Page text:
Lessons from a Military Child


April is the Month of the Military Child, so I thought it was the perfect time to chat about what it means to be a military child and what we can learn from these super resilient kiddos!


a woman hugging a sailor, with the words, "Month of the Military Child" in a banner across the photo


Today my 12-year-old is sitting with me as I write this post to share his thoughts and what he wants everyone to know. I will try and translate his minimal words into something we can all understand!


So here are the things he wants you to know:


1. Don’t get used to being in the same place.


Translation: Don’t get caught in a rut. So often, we find routines and experiences that are comfortable, and we get stuck. We come to rely on these comfortable routines. Moving to a new place frequently forces us to re-evaluate these routines and habits.


This is not to say that we can’t create similar routines in a new location. Moving just allows us to evaluate which of our ruts are bringing us joy and which is just a crutch.


2. You don’t know what to expect when you go somewhere else.


Translation: Be open to new experiences. This one goes hand in hand with number one. Every new location has exciting and amazing opportunities available if you are willing to explore and be open-minded.


When we move, we can evaluate what is really necessary. The removal of our old activities allows us to either seek out that same activity in a new location or try something new altogether.


In my son’s case, we moved from an area where he was in the gifted program. His new school doesn’t have a program, but that allowed him to branch out and join both the chess club and scholar bowl. Two new experiences that he has absolutely loved!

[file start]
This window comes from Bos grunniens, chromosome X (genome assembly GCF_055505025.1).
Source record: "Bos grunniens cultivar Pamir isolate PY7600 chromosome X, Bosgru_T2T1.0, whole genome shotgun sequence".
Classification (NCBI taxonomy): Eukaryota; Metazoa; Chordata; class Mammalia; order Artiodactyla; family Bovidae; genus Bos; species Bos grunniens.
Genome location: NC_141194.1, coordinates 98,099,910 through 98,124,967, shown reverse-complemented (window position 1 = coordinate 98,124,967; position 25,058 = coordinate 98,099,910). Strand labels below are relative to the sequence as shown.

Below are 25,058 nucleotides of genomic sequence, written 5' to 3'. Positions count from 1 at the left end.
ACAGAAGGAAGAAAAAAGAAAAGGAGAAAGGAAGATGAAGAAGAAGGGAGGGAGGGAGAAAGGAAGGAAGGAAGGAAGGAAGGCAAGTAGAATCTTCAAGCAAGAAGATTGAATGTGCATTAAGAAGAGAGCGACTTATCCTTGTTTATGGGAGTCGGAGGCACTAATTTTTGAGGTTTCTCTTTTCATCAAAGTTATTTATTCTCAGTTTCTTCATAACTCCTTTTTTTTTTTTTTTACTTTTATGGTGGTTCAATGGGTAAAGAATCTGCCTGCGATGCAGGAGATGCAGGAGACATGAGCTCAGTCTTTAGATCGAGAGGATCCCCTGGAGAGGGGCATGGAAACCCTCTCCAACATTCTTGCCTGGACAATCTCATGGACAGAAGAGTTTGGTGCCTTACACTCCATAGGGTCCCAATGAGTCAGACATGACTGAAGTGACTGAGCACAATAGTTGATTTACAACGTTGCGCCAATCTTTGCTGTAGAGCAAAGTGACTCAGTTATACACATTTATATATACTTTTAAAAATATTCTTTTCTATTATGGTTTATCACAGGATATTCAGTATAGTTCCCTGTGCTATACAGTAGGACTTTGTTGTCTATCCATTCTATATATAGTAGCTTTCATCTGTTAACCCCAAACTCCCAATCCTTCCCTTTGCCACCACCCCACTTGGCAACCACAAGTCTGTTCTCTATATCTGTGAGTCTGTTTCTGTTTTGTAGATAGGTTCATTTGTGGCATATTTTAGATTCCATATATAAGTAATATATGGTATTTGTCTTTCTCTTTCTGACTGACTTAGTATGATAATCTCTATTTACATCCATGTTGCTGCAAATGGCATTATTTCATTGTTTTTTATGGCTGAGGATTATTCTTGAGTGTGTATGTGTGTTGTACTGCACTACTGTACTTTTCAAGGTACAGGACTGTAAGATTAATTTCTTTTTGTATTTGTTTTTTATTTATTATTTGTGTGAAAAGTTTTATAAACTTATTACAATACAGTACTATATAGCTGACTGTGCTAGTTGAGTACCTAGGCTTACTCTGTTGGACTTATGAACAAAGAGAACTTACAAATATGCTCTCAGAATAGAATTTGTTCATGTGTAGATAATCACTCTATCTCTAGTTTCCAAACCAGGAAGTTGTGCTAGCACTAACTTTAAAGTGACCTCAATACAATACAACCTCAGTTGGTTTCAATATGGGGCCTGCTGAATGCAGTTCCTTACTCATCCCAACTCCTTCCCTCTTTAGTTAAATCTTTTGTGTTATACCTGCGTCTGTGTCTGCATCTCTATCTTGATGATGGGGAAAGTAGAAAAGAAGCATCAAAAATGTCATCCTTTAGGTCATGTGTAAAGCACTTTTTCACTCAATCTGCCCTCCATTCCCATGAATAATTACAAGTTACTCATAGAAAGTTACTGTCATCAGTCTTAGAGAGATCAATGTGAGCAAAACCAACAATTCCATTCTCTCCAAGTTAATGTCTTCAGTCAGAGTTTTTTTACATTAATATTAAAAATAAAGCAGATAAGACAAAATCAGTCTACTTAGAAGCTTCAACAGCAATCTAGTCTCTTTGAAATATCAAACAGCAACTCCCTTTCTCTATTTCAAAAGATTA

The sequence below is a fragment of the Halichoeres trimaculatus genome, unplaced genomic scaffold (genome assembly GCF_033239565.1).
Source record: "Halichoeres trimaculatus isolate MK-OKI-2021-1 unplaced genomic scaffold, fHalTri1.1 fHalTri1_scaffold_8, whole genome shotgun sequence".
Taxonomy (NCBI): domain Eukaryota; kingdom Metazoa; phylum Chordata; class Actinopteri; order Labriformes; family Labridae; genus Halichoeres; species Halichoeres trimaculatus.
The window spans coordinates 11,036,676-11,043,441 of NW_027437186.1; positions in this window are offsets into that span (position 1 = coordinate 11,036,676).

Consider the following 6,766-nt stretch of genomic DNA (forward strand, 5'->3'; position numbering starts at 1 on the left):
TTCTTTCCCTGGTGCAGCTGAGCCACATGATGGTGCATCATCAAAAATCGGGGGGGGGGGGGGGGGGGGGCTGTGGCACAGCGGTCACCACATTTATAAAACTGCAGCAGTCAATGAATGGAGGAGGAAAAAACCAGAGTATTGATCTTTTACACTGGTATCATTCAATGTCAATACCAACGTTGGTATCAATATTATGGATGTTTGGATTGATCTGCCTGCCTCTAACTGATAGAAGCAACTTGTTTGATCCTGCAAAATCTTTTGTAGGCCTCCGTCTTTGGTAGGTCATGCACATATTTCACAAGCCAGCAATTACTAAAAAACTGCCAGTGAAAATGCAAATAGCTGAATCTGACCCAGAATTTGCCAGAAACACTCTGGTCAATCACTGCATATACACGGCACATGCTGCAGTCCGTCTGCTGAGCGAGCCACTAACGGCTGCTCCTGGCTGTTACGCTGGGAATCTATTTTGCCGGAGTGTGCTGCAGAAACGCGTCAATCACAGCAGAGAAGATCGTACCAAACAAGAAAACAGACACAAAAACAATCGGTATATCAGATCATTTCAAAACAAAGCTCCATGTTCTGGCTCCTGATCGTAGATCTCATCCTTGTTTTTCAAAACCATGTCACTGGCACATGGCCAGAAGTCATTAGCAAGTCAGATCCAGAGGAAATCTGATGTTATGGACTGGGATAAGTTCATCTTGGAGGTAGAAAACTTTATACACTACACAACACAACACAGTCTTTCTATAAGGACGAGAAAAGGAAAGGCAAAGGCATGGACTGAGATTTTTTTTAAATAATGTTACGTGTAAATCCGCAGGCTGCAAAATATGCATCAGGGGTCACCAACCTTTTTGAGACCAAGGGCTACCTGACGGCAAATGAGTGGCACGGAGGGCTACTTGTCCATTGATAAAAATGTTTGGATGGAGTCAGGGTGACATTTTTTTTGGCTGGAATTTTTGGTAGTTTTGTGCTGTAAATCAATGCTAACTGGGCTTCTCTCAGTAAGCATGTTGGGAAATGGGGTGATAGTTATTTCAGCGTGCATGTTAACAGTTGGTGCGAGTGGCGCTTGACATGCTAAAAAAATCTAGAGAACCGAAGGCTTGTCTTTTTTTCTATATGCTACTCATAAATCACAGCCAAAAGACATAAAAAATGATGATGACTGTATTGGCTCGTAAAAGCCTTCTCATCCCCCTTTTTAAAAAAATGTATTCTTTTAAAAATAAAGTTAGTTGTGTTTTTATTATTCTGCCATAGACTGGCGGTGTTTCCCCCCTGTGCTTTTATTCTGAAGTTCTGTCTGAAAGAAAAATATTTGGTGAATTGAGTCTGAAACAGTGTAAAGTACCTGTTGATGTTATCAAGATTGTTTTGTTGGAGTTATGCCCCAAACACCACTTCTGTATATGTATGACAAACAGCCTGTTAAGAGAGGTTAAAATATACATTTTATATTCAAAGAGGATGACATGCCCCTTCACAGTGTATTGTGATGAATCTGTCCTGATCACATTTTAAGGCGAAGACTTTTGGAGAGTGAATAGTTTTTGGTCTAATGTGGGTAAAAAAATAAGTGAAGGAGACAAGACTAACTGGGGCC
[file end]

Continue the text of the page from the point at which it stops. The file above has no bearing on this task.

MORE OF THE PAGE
3. Have fun.


This one needs no translation. Military kids know more than anyone that moments are fleeting. We only have so much time with a certain group of friends or in a particular location. So enjoy each of these moments as much as possible.


Go to ALL the Cardinals games. Play ALL the hide and seek games.


Put down the less meaningful things (read video games) and do the things that matter with the people that matter!


4. Your dad is never home.


Translation 1: Learn to make the most of the moments you do have. This fits nicely with number three. My kiddos have learned to value the candid moments they get to spend with their dad. They understand that we don’t have all the time in the world because there is a real possibility that dad will be off again soon.



Translation 2: Learn to show grace and be flexible. Many people don’t know or realize that the part where dad is gone isn’t actually the hardest part of a separation. The hardest part is the re-integration. During a deployment or extended absence, we all learn to cope in our own ways. Then when it is time to come back together, conflict is inevitable. My military kiddos are excellent at empathy and understanding the deeper emotions of a situation. This makes them great at showing grace in an emotional situation and also understanding the emotions they are experiencing. Please note that this comes from lots of open and honest conversations about feelings and why we are feeling a certain way.


There are obviously hardships that come from being a military child. We wanted to highlight some of the great things that we have learned as a family that YOU could also learn from and try and experience in your own life if you so choose.


Thank a military child today! They didn’t choose the life they lead, but they sacrifice each and every day so that their parent(s) can protect your freedom!


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